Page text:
Â Propylene Glycol was used as a preservative and a source of carbohydrates in cat food (cheap) until 1992, and although it is still used in food for the rest of the animals (and ours), the FDA officially declared that it is Unsafe for cats in 1996. Onions also cause Heinz bodies in cats, which is why they should also stay off the menu.
Should I worry about using an E-Cat around my cat?
The fact that the problem was detected because Propylene Glycol was put into cats' food until The 90s should dispel some fears right away. Research has shown that the effect is dose-dependent: in the test, five weeks of feeding of cats with Propylene Glycol in foods as the amounts (1.6 g per kg body weight) increased the percentage of bodies of Heinz at 28, and after three weeks of eating higher amounts (8 g per kg) were increased to 92 percent.
For an ordinary cat (weighing about 4 kg), the lowest dose used in the study would be 6.4 grams (or about 12 percent of its diet), which is a hell of a lot more in Comparison with the amounts you can actually expect a cat inhaling to be in the room with someone who is vap. If you are going to mix e-liquid and allow your cat to literally drink from your Propylene Glycol, then, obviously, there would be some cause for concern, but if you are just using an e-gg there is very little to worry about.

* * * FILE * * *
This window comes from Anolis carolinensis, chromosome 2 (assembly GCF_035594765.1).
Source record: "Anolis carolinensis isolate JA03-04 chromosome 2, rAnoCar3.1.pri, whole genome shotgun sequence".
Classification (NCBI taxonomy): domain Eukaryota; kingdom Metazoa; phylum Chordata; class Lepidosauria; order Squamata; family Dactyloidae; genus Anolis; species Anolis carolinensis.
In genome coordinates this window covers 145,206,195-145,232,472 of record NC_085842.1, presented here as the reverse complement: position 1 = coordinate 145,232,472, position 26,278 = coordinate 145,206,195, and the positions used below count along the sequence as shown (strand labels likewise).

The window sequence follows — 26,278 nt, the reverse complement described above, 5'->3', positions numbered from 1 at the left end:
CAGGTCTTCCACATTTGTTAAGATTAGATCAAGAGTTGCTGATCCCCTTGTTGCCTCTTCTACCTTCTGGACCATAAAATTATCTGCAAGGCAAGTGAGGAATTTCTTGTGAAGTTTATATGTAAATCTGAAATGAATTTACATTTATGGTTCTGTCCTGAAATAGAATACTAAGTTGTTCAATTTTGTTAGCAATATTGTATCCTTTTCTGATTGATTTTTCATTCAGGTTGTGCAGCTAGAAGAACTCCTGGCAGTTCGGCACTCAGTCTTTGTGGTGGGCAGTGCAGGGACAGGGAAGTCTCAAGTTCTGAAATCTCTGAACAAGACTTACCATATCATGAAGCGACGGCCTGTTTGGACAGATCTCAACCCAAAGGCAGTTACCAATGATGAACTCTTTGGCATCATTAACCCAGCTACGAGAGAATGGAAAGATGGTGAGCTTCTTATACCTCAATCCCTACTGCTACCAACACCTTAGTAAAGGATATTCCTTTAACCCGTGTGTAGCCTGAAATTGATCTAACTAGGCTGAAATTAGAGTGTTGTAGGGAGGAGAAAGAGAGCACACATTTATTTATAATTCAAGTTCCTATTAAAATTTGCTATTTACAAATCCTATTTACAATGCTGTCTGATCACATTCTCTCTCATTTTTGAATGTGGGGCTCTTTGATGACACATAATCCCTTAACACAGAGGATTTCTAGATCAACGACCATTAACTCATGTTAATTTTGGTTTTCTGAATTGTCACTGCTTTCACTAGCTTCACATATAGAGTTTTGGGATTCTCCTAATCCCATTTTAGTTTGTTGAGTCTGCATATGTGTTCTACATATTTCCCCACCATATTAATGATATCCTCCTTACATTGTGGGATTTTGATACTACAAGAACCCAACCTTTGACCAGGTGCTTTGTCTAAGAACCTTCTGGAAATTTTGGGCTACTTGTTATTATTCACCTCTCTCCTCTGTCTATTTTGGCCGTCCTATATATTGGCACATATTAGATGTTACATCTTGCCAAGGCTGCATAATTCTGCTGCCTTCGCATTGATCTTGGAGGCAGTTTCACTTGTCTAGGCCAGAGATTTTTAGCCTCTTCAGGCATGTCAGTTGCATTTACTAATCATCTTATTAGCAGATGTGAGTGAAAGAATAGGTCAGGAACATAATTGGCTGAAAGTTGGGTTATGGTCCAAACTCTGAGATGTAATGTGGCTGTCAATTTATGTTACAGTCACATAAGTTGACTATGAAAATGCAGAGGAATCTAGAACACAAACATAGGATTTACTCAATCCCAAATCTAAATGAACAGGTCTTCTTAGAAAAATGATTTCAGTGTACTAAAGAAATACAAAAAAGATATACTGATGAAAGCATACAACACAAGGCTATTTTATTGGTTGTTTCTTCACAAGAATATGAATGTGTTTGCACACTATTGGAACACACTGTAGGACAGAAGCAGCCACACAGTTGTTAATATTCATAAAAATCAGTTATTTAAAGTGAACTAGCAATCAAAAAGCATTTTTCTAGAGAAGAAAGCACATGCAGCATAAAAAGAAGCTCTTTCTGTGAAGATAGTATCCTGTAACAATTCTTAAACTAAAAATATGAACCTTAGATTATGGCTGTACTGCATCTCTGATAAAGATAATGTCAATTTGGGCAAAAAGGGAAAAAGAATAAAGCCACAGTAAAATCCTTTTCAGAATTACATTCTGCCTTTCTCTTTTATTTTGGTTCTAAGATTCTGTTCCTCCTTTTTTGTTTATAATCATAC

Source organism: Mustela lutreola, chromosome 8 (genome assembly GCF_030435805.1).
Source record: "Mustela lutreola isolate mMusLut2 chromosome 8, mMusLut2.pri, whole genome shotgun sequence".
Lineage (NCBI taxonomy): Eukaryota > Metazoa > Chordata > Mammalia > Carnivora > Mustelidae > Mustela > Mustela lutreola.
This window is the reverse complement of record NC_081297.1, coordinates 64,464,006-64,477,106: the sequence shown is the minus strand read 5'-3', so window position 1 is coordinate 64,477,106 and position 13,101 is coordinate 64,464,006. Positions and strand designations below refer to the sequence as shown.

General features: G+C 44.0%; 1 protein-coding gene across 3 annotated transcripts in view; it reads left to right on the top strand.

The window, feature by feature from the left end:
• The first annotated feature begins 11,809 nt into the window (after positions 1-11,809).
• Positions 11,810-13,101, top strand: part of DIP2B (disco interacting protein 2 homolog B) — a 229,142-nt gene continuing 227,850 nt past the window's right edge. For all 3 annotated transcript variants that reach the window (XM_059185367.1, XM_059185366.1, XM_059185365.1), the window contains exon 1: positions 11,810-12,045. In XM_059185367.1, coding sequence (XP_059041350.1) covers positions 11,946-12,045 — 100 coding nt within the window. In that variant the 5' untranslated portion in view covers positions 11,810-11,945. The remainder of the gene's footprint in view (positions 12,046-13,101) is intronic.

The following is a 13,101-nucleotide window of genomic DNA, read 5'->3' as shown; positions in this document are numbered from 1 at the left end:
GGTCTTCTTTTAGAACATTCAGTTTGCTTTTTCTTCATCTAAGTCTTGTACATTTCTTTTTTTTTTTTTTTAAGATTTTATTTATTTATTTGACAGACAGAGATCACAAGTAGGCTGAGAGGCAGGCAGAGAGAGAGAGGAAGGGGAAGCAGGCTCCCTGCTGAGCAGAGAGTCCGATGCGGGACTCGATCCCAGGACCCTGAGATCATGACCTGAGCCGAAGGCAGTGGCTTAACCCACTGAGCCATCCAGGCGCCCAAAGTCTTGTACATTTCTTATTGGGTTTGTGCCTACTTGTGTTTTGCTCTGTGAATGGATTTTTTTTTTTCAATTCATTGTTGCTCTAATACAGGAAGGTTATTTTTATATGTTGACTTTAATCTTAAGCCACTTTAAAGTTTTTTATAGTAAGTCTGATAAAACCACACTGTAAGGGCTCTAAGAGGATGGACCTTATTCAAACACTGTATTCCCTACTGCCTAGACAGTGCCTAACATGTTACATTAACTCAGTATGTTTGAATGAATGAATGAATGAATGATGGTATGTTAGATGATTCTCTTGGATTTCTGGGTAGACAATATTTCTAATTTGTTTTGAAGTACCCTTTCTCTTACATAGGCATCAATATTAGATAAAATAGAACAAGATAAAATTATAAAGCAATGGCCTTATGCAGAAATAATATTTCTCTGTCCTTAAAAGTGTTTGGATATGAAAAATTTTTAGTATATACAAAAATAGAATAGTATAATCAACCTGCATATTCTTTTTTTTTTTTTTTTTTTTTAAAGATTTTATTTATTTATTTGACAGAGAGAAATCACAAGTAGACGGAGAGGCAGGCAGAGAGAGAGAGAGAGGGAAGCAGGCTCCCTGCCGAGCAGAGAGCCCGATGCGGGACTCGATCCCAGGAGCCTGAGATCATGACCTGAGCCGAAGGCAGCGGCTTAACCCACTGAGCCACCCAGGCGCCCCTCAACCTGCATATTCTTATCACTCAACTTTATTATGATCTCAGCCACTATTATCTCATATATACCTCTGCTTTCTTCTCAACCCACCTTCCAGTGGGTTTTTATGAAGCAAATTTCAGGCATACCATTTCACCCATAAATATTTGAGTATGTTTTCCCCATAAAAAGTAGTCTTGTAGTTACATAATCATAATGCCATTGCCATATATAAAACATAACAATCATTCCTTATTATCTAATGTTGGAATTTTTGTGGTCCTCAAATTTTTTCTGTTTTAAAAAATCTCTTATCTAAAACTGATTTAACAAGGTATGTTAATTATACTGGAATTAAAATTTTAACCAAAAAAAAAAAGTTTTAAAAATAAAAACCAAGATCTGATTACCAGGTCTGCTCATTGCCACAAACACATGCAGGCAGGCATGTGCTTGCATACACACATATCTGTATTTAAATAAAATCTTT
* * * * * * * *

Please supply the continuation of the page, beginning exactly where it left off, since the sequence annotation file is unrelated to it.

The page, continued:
The best advice is to simply exercise some caution about where the steam blows, as in, do not blow directly into your cat's face (even if it's fun), and do not vapear over your food or water. The goal of the game is to minimize the exposure of your cat, but as long as you avoid these more obvious forms of exposure the vaporized Propylene Glycol is nothing to worry about.